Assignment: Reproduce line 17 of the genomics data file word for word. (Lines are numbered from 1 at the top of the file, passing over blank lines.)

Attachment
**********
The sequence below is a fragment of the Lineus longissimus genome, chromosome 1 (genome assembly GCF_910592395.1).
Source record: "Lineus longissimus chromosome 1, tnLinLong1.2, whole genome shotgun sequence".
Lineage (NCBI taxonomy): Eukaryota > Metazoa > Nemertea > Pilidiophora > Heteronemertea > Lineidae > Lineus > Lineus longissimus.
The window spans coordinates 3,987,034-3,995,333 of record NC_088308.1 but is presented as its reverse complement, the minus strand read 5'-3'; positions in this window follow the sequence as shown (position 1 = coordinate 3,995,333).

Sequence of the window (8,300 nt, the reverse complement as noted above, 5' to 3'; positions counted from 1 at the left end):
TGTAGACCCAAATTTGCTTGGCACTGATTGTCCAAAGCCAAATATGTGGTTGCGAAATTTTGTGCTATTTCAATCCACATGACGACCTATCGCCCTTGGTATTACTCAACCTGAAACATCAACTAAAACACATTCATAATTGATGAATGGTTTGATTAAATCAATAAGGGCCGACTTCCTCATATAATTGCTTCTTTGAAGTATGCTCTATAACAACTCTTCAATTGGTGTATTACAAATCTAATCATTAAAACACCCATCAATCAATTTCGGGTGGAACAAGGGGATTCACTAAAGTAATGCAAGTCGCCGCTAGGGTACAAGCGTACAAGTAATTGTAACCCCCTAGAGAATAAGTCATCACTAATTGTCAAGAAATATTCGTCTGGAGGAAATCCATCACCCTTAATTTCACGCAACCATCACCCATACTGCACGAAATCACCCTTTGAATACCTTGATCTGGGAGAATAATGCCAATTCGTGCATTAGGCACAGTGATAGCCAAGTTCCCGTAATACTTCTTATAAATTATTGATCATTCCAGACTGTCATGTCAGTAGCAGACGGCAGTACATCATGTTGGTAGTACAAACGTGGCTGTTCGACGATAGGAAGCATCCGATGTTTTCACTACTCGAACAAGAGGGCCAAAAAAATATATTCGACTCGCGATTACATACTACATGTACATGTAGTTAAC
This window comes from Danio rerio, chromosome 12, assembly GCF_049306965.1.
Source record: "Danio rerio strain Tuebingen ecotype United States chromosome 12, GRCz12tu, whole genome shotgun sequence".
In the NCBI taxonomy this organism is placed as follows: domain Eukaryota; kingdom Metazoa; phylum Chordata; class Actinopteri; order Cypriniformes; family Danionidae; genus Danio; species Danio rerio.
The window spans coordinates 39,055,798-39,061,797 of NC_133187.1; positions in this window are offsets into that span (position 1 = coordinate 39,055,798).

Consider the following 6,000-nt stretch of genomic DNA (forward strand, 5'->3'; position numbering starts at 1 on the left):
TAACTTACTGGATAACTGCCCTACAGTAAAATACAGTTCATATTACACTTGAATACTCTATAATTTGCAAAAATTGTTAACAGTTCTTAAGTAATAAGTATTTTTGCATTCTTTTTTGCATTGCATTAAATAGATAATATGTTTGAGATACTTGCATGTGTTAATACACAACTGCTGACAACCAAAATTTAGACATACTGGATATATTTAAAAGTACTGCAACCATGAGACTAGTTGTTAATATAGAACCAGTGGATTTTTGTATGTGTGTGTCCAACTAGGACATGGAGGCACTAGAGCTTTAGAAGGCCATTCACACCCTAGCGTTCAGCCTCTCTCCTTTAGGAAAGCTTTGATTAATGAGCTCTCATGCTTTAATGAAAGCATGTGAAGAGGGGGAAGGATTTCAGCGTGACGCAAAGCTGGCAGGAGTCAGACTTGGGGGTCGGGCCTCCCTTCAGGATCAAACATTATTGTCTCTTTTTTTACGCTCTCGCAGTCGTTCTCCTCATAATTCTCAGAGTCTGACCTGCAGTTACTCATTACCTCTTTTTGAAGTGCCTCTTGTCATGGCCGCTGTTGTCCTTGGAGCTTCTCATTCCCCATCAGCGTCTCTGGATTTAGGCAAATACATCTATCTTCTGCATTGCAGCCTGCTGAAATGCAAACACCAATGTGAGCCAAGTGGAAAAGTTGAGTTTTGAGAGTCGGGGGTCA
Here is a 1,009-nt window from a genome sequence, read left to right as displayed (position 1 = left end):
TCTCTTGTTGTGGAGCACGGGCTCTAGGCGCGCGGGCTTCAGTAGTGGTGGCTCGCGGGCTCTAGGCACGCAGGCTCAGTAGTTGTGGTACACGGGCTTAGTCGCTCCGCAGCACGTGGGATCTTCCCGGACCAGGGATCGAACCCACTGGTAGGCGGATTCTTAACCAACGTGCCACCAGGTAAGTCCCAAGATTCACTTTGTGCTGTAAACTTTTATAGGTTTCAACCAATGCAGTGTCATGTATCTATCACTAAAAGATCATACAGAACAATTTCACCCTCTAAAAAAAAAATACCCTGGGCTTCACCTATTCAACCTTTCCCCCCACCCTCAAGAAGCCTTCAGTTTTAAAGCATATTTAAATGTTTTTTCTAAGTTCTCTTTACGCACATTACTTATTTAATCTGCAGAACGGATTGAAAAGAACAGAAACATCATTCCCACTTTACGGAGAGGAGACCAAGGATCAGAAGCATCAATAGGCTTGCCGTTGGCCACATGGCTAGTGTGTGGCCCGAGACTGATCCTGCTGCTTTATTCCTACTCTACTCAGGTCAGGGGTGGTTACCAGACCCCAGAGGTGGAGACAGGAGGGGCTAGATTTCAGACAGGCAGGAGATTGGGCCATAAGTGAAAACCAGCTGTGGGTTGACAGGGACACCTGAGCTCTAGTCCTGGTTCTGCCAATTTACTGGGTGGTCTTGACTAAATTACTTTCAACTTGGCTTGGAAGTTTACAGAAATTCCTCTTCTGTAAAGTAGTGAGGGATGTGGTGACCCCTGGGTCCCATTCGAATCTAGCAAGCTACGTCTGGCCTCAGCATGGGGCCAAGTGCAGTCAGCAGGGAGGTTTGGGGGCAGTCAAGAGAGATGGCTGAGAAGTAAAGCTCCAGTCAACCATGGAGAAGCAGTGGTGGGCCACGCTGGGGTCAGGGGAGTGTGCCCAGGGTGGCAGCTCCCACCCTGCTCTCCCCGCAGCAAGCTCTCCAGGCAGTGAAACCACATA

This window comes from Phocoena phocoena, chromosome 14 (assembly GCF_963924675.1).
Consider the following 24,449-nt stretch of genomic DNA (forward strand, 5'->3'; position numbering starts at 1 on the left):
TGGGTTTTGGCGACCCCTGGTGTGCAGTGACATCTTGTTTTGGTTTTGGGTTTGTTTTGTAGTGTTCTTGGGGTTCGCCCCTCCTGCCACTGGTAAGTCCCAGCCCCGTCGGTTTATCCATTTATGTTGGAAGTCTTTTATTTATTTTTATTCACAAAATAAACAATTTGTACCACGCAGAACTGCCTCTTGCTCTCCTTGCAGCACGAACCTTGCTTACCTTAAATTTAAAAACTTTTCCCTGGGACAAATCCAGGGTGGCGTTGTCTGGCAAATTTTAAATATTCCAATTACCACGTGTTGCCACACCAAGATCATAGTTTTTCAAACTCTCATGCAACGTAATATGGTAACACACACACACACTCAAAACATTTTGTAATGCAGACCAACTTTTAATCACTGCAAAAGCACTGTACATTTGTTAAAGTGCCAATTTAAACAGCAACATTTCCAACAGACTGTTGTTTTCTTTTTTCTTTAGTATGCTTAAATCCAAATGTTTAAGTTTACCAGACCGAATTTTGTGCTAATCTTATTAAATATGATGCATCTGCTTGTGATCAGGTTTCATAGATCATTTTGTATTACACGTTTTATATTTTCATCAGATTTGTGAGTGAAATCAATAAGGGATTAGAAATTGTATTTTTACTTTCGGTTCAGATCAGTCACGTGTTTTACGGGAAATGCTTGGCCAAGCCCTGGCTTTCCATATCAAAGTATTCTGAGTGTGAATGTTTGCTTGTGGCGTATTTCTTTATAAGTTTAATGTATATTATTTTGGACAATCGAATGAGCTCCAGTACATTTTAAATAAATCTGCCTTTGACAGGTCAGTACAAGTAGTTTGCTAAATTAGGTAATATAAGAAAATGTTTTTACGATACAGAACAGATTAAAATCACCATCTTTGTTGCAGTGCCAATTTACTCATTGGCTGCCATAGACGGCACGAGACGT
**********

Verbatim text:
TGGGTTTTGGCGACCCCTGGTGTGCAGTGACATCTTGTTTTGGTTTTGGGTTTGTTTTGTAGTGTTCTTGGGGTTCGCCCCTCCTGCCACTGGTAAGTCCCAGCCCCGTCGGTTTATCCATTTATGTTGGAAGTCTTTTATTTATTTTTATTCACAAAATAAACAATTTGTACCACGCAGAACTGCCTCTTGCTCTCCTTGCAGCACGAACCTTGCTTACCTTAAATTTAAAAACTTTTCCCTGGGACAAATCCAGGGTGGCGTTGTCTGGCAAATTTTAAATATTCCAATTACCACGTGTTGCCACACCAAGATCATAGTTTTTCAAACTCTCATGCAACGTAATATGGTAACACACACACACACTCAAAACATTTTGTAATGCAGACCAACTTTTAATCACTGCAAAAGCACTGTACATTTGTTAAAGTGCCAATTTAAACAGCAACATTTCCAACAGACTGTTGTTTTCTTTTTTCTTTAGTATGCTTAAATCCAAATGTTTAAGTTTACCAGACCGAATTTTGTGCTAATCTTATTAAATATGATGCATCTGCTTGTGATCAGGTTTCATAGATCATTTTGTATTACACGTTTTATATTTTCATCAGATTTGTGAGTGAAATCAATAAGGGATTAGAAATTGTATTTTTACTTTCGGTTCAGATCAGTCACGTGTTTTACGGGAAATGCTTGGCCAAGCCCTGGCTTTCCATATCAAAGTATTCTGAGTGTGAATGTTTGCTTGTGGCGTATTTCTTTATAAGTTTAATGTATATTATTTTGGACAATCGAATGAGCTCCAGTACATTTTAAATAAATCTGCCTTTGACAGGTCAGTACAAGTAGTTTGCTAAATTAGGTAATATAAGAAAATGTTTTTACGATACAGAACAGATTAAAATCACCATCTTTGTTGCAGTGCCAATTTACTCATTGGCTGCCATAGACGGCACGAGACGT